Georgetown : According to Pan American Health Orgainsation’s (PAHO), Country Representative, Dr. William Adu-Krow, there have been no more reported cases of the Zika virus in Guyana. He added that the situation is still being monitored and samples are being sent to the Caribbean Public Health Agency (CARPHA) for testing.
The vector borne disease is transmitted by the Aedes Aegypti mosquito. The first case of the virus was reported in May, 2015 in Brazil, and since then it has made its way to 24 countries in the Region.
A ‘war’ room has been set up by PAHO along with the aid of UNICEF to monitor information, in the case of any major disease outbreak.
Further, Port Health Officers are present at the Cheddi Jagan International Airport, the Ogle International Airport, along with all other ports of entry countrywide. These officers are monitoring these points for individuals traversing to Guyana who may exhibit signs of the illness.
Dr. Adu -Krow also pointed out that the illness, which is most serious in pregnant women has two direct threats. These are a birth defect to children, whereby their brains are damaged and their heads are small and another whereby some women develop neurological paralysis as a result of the disease. However, the Country Representative noted that (this cannot be said that Zika leads to this…it is established but not yet proven.”
Signs of the illness include fever, headache, joint and muscle pain, rash and sometimes swelling of the limbs. Some persons may also experience vomitting, diarrhoea and abdominal pain.
There has been no direct treatment developed for the illness, but patients are treated with basic pain killers.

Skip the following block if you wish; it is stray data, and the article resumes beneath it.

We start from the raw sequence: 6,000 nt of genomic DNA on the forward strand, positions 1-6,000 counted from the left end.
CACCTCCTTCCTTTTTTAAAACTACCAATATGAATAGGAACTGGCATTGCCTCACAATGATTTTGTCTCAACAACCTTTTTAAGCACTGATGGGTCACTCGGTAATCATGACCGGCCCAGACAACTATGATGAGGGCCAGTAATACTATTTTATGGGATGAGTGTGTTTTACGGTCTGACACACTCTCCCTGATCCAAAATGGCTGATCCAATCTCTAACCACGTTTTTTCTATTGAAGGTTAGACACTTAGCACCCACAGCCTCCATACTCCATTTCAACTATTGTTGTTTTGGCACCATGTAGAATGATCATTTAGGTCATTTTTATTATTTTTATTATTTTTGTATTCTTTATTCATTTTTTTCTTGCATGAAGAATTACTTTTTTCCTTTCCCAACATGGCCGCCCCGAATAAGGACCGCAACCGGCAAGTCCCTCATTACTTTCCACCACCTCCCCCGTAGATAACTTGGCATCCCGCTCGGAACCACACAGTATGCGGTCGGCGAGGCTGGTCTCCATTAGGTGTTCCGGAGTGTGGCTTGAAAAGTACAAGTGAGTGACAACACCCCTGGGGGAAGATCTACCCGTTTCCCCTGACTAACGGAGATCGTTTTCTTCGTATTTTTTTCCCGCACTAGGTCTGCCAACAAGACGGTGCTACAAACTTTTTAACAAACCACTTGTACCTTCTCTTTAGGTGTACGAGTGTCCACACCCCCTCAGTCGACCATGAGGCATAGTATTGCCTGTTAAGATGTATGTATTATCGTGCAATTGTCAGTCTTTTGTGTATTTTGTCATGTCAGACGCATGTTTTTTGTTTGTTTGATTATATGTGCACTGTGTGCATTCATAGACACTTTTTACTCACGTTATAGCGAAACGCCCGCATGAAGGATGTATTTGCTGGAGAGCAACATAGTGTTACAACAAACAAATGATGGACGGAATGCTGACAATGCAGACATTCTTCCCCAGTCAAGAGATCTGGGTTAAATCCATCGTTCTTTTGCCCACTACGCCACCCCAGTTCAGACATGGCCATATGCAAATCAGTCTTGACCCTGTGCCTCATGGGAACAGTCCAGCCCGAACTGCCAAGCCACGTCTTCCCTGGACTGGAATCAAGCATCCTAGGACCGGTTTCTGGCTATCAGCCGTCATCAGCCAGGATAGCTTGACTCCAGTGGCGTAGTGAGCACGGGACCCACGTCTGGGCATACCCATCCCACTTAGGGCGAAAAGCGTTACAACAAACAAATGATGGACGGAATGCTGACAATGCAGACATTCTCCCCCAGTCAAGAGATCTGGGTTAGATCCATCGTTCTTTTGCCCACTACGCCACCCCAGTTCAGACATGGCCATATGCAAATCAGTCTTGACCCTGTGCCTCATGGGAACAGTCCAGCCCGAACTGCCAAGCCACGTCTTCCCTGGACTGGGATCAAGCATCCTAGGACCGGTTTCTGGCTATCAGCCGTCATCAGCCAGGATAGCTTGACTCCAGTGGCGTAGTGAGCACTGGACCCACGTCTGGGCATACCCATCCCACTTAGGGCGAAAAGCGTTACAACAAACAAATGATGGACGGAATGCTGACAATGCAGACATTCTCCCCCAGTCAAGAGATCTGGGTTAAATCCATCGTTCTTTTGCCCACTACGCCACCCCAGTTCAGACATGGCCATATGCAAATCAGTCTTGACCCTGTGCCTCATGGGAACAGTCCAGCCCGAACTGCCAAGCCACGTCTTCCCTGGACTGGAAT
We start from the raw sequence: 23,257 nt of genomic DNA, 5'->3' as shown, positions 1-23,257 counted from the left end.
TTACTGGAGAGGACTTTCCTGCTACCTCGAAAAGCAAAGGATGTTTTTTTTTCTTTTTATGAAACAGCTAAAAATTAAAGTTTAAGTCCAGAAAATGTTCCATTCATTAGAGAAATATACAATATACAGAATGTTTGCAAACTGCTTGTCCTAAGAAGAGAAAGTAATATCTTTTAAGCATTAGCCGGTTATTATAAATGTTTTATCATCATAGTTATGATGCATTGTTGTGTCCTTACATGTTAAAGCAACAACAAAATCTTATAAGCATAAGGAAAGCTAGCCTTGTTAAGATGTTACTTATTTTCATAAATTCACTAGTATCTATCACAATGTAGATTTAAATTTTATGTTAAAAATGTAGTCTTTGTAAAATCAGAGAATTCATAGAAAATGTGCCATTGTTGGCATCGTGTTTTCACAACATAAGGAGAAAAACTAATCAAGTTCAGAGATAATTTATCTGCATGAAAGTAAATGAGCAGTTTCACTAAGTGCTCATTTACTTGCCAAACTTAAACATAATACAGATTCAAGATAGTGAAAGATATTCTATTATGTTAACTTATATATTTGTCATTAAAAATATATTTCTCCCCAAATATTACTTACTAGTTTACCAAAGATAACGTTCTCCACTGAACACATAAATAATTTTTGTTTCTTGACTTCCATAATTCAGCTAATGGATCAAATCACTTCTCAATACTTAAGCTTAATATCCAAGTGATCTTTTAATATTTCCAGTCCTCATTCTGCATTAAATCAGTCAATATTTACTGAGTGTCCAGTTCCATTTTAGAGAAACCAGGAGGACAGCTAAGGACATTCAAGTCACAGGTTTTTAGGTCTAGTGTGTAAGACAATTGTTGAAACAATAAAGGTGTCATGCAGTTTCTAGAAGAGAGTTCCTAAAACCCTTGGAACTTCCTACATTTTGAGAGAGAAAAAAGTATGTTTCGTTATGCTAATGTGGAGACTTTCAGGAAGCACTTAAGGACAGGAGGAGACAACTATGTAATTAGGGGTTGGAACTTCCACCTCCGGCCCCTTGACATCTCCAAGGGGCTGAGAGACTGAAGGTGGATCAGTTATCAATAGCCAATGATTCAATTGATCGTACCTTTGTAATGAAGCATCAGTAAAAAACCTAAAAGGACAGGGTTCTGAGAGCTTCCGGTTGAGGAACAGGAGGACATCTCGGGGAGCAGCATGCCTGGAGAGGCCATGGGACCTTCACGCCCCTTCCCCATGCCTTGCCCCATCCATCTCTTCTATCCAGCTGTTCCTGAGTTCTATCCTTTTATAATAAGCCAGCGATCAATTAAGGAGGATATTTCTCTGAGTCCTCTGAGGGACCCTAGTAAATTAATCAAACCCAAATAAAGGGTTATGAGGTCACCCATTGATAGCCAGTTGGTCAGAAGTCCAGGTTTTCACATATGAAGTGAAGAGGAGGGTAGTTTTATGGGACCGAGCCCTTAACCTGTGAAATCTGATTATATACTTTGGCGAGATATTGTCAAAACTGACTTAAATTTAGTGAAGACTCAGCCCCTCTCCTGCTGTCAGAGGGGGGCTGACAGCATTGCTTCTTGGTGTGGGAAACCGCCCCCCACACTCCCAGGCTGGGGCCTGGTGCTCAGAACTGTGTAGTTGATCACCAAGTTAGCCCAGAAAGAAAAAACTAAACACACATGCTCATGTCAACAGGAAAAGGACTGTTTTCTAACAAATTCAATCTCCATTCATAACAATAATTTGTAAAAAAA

In order to control the spread of the Aedes mosquito, individuals should conduct systematic searches in and around their environment for any stored or exposed body of water and remove them. These form breeding grounds for mosquitoes.
Additionally, persons should clear their environs of unnecessary materials such as tyres, punch holes in discarded containers and properly cover containers with stored and drinking water, pour a little oil in contained water for domestic use, and change water regularly in vases, pet containers and plant saucers, since these also attract vectors.
PAHO is also advising that individuals take precautionary measures such as the use of insect repellants; mosquito treated nets, long sleeved clothing and avoid wearing dark colours to attract mosquitoes.
Natural substances, household insecticidal sprays, coils, candles, screening of windows, doors and other openings among other things can aid in reduction of mosquitoes.
Persons who travel to Guyana should inform the Port Health Authority at the airport, seaport or land crossing or contact the nearest health facility, if they experienced symptoms of fever within the last week. The necessary advice and follow- up care would be provided.
A meeting will be held in Geneva, on Monday, February 01, where global heads will be deciding whether Zika will be pronounced as a pandemic. However, according to Dr. Adu-Krow the situation has not reached that stage in this region.